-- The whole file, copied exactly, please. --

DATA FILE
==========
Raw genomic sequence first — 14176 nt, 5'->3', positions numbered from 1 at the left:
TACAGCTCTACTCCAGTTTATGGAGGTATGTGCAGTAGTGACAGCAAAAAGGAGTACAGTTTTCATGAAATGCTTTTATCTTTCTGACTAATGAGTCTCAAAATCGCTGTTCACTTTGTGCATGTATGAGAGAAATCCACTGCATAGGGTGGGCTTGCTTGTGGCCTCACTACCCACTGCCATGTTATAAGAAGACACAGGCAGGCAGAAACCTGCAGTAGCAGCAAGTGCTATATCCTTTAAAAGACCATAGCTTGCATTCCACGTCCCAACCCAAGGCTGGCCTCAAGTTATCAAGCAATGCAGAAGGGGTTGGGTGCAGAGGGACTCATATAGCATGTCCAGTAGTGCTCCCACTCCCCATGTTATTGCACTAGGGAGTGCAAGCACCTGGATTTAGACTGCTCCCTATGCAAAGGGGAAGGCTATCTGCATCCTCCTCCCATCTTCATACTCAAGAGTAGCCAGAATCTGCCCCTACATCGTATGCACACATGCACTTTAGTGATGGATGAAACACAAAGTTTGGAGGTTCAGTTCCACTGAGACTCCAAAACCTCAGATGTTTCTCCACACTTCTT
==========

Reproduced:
Raw genomic sequence first — 14176 nt, 5'->3', positions numbered from 1 at the left:
TACAGCTCTACTCCAGTTTATGGAGGTATGTGCAGTAGTGACAGCAAAAAGGAGTACAGTTTTCATGAAATGCTTTTATCTTTCTGACTAATGAGTCTCAAAATCGCTGTTCACTTTGTGCATGTATGAGAGAAATCCACTGCATAGGGTGGGCTTGCTTGTGGCCTCACTACCCACTGCCATGTTATAAGAAGACACAGGCAGGCAGAAACCTGCAGTAGCAGCAAGTGCTATATCCTTTAAAAGACCATAGCTTGCATTCCACGTCCCAACCCAAGGCTGGCCTCAAGTTATCAAGCAATGCAGAAGGGGTTGGGTGCAGAGGGACTCATATAGCATGTCCAGTAGTGCTCCCACTCCCCATGTTATTGCACTAGGGAGTGCAAGCACCTGGATTTAGACTGCTCCCTATGCAAAGGGGAAGGCTATCTGCATCCTCCTCCCATCTTCATACTCAAGAGTAGCCAGAATCTGCCCCTACATCGTATGCACACATGCACTTTAGTGATGGATGAAACACAAAGTTTGGAGGTTCAGTTCCACTGAGACTCCAAAACCTCAGATGTTTCTCCACACTTCTT